Herpes Simplex Virus (HSV) 1 and 2 can evade serum antibody-mediated neutralization through cell-to-cell transmission mechanisms, which represent one of the central steps in disease reactivation. To address the role of humoral immunity in controlling HSV-1 and HSV-2 replication, we analyzed serum samples from 44 HSV-1 and HSV-2 seropositive subjects by evaluating: (i) their efficiency in binding both the purified viral particles and recombinant gD and gB viral glycoproteins, (ii) their neutralizing activity and (iii) their capability to inhibit the cell-to-cell virus passage in vitro All of the sera were capable of binding the gD, the gB and whole virions and all sera significantly neutralized cell-free virus. However, neither whole sera, nor purified serum IgG fraction were able to inhibit significantly cell-to-cell virus spreading in in vitro post-virus-entry infectious assays. Conversely, when spiked with an already described anti-gD human monoclonal neutralizing antibody capable of inhibiting HSV-1 and -2 cell-to-cell transmission, each serum boosted both its neutralizing and post-virus-entry inhibitory activity, with no interference exerted by serum antibody subpopulations.Importance: Despite its importance in the physiopathology of Herpes Simplex Virus type 1 and 2 infections, the cell-to-cell spreading mechanism is still poorly understood. The data shown here suggests that infection-elicited neutralizing antibodies capable of inhibiting cell-to-cell virus spread can be under represented in most infected subjects. These observations can be of great help in better understanding the role of humoral immunity in controlling virus reactivation and in the perspective of developing novel therapeutic strategies, studying novel correlates of protection, and designing effective vaccines.

Cell-to-cell spread-blocking activity is extremely limited in the sera of HSV-1 and HSV-2 infected subjects

Clementi, Massimo;Mancini, Nicasio;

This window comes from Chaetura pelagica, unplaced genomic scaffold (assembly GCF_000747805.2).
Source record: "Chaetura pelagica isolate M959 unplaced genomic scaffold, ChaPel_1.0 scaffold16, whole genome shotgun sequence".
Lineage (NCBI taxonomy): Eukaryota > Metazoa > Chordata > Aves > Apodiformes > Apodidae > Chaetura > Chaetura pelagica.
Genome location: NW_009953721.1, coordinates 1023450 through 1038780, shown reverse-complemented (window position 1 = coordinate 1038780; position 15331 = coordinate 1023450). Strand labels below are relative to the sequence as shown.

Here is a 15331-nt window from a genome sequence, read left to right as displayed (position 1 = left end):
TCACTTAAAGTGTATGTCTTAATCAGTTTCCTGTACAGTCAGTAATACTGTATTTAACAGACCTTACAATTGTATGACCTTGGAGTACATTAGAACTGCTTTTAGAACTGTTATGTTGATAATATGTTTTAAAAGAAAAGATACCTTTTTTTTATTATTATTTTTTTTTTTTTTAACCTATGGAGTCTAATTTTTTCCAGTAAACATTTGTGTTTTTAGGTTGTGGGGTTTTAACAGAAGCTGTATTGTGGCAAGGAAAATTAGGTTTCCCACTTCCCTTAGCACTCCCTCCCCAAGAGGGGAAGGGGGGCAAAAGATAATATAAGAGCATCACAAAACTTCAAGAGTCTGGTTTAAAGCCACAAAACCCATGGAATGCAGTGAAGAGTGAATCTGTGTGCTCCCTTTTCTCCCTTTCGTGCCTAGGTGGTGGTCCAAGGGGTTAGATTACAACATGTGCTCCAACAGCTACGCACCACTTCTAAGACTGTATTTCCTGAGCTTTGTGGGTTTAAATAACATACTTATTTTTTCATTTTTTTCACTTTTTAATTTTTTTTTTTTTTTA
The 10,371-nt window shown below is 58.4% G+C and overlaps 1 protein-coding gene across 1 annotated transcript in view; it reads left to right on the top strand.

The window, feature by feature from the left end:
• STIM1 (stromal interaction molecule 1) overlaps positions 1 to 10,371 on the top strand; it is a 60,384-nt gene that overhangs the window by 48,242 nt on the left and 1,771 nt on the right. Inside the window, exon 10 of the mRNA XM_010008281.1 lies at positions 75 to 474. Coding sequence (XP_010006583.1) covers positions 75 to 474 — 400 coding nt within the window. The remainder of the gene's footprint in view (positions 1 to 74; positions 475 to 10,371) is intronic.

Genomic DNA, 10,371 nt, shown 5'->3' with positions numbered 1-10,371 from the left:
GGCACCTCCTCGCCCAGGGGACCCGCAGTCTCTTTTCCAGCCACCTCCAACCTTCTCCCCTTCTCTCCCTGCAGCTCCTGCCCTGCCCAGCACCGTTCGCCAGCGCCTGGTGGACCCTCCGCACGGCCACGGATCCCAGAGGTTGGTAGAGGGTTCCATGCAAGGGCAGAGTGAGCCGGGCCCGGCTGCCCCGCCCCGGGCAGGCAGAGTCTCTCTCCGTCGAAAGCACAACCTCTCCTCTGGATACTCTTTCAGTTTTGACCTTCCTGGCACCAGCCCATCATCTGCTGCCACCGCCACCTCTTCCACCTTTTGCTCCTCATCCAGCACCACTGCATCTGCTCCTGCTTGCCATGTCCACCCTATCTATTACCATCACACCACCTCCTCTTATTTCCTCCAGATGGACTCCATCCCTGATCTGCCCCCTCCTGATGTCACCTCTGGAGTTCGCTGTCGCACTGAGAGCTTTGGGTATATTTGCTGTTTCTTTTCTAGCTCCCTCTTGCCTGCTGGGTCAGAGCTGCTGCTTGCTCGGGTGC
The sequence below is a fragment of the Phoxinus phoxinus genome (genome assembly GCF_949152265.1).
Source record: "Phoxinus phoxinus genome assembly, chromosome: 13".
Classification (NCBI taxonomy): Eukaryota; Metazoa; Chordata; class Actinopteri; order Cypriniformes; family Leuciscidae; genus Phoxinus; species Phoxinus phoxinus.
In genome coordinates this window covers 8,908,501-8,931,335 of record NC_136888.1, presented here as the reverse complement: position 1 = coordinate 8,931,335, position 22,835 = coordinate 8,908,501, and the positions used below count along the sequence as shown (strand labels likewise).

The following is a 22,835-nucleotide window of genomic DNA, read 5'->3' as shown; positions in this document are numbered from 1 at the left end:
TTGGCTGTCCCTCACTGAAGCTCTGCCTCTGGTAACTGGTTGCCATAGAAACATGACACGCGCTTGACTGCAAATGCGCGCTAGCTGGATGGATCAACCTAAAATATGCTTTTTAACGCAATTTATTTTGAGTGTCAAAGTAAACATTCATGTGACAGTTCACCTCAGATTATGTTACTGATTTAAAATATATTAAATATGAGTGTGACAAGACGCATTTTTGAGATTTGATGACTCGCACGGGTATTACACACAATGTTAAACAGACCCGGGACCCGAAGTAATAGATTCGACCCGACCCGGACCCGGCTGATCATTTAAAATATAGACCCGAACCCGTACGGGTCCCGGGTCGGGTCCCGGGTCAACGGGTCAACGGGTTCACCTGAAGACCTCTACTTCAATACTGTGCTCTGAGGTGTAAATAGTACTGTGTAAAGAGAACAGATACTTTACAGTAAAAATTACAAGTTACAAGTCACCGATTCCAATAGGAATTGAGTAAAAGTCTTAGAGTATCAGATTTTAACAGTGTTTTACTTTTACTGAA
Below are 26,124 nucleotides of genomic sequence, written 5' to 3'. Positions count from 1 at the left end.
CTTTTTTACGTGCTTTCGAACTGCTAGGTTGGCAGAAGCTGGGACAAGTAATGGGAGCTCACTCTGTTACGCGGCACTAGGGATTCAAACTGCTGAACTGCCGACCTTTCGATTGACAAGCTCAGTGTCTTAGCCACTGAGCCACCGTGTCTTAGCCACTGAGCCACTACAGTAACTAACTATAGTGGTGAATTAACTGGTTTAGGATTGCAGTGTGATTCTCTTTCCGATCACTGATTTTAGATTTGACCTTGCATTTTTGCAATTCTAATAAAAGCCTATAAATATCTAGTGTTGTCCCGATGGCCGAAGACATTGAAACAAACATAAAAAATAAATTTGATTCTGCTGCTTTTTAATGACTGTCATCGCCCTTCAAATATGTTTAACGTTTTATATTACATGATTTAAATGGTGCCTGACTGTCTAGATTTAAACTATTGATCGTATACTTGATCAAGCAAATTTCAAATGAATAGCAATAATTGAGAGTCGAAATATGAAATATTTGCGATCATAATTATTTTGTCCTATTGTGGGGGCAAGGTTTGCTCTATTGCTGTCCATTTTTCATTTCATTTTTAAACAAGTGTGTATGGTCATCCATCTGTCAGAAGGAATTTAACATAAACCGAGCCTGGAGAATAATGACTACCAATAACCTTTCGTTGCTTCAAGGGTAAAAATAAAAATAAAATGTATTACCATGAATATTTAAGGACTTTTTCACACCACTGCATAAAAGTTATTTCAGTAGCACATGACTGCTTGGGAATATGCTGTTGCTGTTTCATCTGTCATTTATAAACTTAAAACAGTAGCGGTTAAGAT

2019-01-01

Abstract

Herpes Simplex Virus (HSV) 1 and 2 can evade serum antibody-mediated neutralization through cell-to-cell transmission mechanisms, which represent one of the central steps in disease reactivation. To address the role of humoral immunity in controlling HSV-1 and HSV-2 replication, we analyzed serum samples from 44 HSV-1 and HSV-2 seropositive subjects by evaluating: (i) their efficiency in binding both the purified viral particles and recombinant gD and gB viral glycoproteins, (ii) their neutralizing activity and (iii) their capability to inhibit the cell-to-cell virus passage in vitro All of the sera were capable of binding the gD, the gB and whole virions and all sera significantly neutralized cell-free virus. However, neither whole sera, nor purified serum IgG fraction were able to inhibit significantly cell-to-cell virus spreading in in vitro post-virus-entry infectious assays. Conversely, when spiked with an already described anti-gD human monoclonal neutralizing antibody capable of inhibiting HSV-1 and -2 cell-to-cell transmission, each serum boosted both its neutralizing and post-virus-entry inhibitory activity, with no interference exerted by serum antibody subpopulations.Importance: Despite its importance in the physiopathology of Herpes Simplex Virus type 1 and 2 infections, the cell-to-cell spreading mechanism is still poorly understood. The data shown here suggests that infection-elicited neutralizing antibodies capable of inhibiting cell-to-cell virus spread can be under represented in most infected subjects. These observations can be of great help in better understanding the role of humoral immunity in controlling virus reactivation and in the perspective of developing novel therapeutic strategies, studying novel correlates of protection, and designing effective vaccines.
2019
2019
https://jvi.asm.org/content/early/2019/03/07/JVI.00070-19/article-info
neutralizing activity; serum neutralizing antibodies; cell-to-cell virus spread; herpes simplex virus; human monoclonal antibodies; humoral immunity
Criscuolo, Elena; Castelli, Matteo; Diotti, Roberta A; Amato, Virginia; Burioni, Roberto; Clementi, Massimo; Ambrosi, Alessandro; Mancini, Nicasio; Clementi, Nicola
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Utilizza questo identificativo per citare o creare un link a questo documento: https://hdl.handle.net/11383/2148960
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